Aristotle’s strong-willed daughter shapes her own destiny in this captivating novel by the award-winning author of The Golden Mean.
Aristotle has never been able to resist a keen mind, and Pythias is certainly her father’s daughter: besting his brightest students and refusing a life circumscribed by the kitchen, the loom, and a husband. At first she is protected by her adored father’s reputation, but with the death of Alexander the Great, her fortunes change. Forced to flee Athens and then orphaned, Pythias discovers that the world is not a place of logic after all, but one ruled by superstition. As threats close in on her she will need every ounce of wit she possesses—and the courage to seek refuge where she least expects it.
Excerpted from The Sweet Girl by Annabel Lyon. Copyright © 2013 by Annabel Lyon. Excerpted by permission of Vintage, a division of Random House LLC. All rights reserved. No part of this excerpt may be reproduced or reprinted without permission in writing from the publisher.
Annabel Lyon is the author of the novel The Golden Mean, a bestseller in Canada that won the Rogers Writers’ Trust Fiction Prize, was shortlisted for the Scotiabank Giller Prize and the Governor-General’s Award, and has been translated into fourteen languages. She is also the author of a story collection, Oxygen; a book of novellas, The Best Thing for You; and two juvenile novels, All-Season Edie and Encore Edie. She lives in British Columbia with her husband and two children.
“An entertaining work, full of raw gusto. . . . Lyon has vividly brought Pythias’s fourth-century BC world to life” —Boston Globe
“Brilliantly imagined. . . . The storytelling is a triumph. Lyon has delivered a beautifully made and otherworldly novel, revealing a land of kings, gods, and demons that somehow seems as familiar as our own.” —Alan Cheuse, NPR/All Things Considered
“With intoxicatingly earthy descriptions, Lyon conjures a world in thrall to the senses.” —Elle
“Exceptional. . . . Lyon takes readers on a journey they won’t soon forget; it includes love, lust, Greek gods and goddesses, mythology, and more. . . . Spectacular.” —Vancouver Sun
“As Lyon portrays her, Pythias is not the ‘sweet girl’ her father had called her, but resilient and resourceful—a survivor.” —Boston Globe
“A remarkable novel, not just a pleasure to read but also a book that I expect to reread several times. . . . While Woolf’s classic book A Room of One’s Own remains a brilliant polemic, it is a mere sketch compared to the thickly and quirkily imagined world of ancient Greek women that Lyon gives us in her novel.” —National Post (Canada)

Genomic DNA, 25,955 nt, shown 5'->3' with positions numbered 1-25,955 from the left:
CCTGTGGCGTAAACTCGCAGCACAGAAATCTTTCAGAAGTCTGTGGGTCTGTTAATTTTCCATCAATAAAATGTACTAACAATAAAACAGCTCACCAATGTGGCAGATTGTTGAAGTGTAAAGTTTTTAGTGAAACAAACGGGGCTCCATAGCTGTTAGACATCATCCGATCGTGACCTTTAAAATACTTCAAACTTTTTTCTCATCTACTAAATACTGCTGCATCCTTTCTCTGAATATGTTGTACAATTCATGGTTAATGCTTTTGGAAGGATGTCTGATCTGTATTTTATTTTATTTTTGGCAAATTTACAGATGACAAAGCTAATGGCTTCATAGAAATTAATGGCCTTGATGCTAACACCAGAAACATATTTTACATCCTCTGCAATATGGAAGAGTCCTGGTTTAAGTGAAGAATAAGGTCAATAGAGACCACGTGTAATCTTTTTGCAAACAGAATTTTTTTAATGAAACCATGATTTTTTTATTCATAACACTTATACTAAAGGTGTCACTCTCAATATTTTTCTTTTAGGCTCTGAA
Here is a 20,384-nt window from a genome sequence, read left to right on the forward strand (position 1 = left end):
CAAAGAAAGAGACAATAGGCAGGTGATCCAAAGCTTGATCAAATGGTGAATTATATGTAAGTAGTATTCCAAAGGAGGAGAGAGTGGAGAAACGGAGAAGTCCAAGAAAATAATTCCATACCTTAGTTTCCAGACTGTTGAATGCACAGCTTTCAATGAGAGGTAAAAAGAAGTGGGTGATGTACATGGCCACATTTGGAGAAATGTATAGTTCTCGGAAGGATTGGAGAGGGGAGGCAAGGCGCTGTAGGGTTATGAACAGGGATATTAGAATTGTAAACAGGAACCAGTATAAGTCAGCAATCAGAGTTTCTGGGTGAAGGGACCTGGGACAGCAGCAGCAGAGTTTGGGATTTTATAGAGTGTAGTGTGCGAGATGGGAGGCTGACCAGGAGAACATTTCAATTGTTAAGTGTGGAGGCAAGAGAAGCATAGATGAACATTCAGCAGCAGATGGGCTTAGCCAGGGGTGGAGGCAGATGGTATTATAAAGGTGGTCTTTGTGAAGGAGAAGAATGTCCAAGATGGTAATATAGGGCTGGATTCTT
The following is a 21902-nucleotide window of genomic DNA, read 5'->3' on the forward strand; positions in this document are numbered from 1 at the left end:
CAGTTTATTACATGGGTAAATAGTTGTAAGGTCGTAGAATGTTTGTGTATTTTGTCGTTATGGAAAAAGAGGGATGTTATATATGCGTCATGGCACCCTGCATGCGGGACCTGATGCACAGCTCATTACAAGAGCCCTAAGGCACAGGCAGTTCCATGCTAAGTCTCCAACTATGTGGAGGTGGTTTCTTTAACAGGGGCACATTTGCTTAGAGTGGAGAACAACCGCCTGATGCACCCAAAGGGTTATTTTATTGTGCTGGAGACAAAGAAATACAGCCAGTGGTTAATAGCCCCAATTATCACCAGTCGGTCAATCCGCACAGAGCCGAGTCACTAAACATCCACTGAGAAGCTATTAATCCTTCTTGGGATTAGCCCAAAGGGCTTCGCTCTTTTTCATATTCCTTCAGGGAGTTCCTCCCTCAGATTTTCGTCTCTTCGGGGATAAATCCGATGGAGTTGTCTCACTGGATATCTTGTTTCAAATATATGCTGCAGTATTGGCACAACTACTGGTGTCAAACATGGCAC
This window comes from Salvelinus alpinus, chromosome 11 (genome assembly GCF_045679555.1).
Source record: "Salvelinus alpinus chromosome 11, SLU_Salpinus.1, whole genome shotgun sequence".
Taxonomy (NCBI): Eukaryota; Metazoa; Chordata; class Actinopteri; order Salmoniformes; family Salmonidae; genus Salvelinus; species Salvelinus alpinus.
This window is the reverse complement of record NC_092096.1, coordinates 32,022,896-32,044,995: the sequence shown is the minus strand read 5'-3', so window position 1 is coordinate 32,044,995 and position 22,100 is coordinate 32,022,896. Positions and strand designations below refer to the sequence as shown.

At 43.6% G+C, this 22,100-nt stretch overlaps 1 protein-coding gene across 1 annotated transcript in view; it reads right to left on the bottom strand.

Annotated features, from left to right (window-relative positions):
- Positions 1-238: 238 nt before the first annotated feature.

“Potently elegiac . . . Lyon shows with chilling precision just how quickly a life can unravel . . . She has a knack for intrigue, the sizzle behind seemingly ordinary remarks, and she uses this to great effect.” —The Guardian (UK)
“Exhilaratingly original. . . . This novel thrills in its immediacy and the family at its heart, in their love for each other, is instantly, captivatingly real.” —Daily Mail (UK)
“A provocative tale that undoes any romantic delusions a reader might hold about ancient Greek society and thought.” —Kirkus Reviews
“Lyon does a remarkable job of making Pythias, her ancient world, and her eternal problems raw and compelling.” —Publishers Weekly
From the award-winning author of The Golden Mean, a captivating, wholly transporting new novel that follows Aristotle’s strong-willed daughter as she shapes her own destiny: an unexpected love story, a tender portrait of a girl and her father, and an astonishing journey through the underbelly of a supposedly enlightened society.
Aristotle has never been able to resist a keen mind, and Pythias is certainly her father’s daughter: besting his brightest students, refusing to content herself with a life circumscribed by the kitchen, the loom, and, eventually, a husband. Into her teenage years, she is protected by the reputation of her adored father, but with the death of Alexander the Great, her fortunes suddenly change. Aristotle’s family is forced to flee Athens for a small town, where the great philosopher soon dies, and orphaned Pythias quickly discovers that the world is not a place of logic after all, but one of superstition. As threats close in on her—a rebellious household, capricious gods and goddesses—she will need every ounce of wit she possesses, and the courage to seek refuge where she least expects it.